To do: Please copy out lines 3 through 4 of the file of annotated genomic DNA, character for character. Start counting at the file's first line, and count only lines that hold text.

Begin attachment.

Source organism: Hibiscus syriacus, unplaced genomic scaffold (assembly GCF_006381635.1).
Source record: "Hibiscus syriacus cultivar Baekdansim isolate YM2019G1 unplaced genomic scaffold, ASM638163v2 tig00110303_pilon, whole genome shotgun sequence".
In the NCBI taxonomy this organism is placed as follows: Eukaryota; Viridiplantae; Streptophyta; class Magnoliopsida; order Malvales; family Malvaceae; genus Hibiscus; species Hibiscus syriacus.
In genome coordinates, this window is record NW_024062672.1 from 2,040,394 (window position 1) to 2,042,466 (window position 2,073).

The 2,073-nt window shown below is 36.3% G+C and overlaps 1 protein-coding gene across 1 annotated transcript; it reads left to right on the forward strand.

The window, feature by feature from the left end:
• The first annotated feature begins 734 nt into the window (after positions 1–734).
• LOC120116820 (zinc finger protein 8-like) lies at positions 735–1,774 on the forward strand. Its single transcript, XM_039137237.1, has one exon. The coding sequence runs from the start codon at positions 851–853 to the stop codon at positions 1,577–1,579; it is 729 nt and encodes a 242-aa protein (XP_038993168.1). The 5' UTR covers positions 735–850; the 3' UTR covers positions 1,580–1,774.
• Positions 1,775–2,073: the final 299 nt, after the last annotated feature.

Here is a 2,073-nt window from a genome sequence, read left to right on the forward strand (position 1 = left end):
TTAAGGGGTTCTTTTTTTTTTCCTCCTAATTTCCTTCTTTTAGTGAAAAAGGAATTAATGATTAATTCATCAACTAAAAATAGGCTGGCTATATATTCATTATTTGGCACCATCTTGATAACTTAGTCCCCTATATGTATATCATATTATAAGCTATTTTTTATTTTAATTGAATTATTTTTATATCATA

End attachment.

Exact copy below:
In the NCBI taxonomy this organism is placed as follows: Eukaryota; Viridiplantae; Streptophyta; class Magnoliopsida; order Malvales; family Malvaceae; genus Hibiscus; species Hibiscus syriacus.
In genome coordinates, this window is record NW_024062672.1 from 2,040,394 (window position 1) to 2,042,466 (window position 2,073).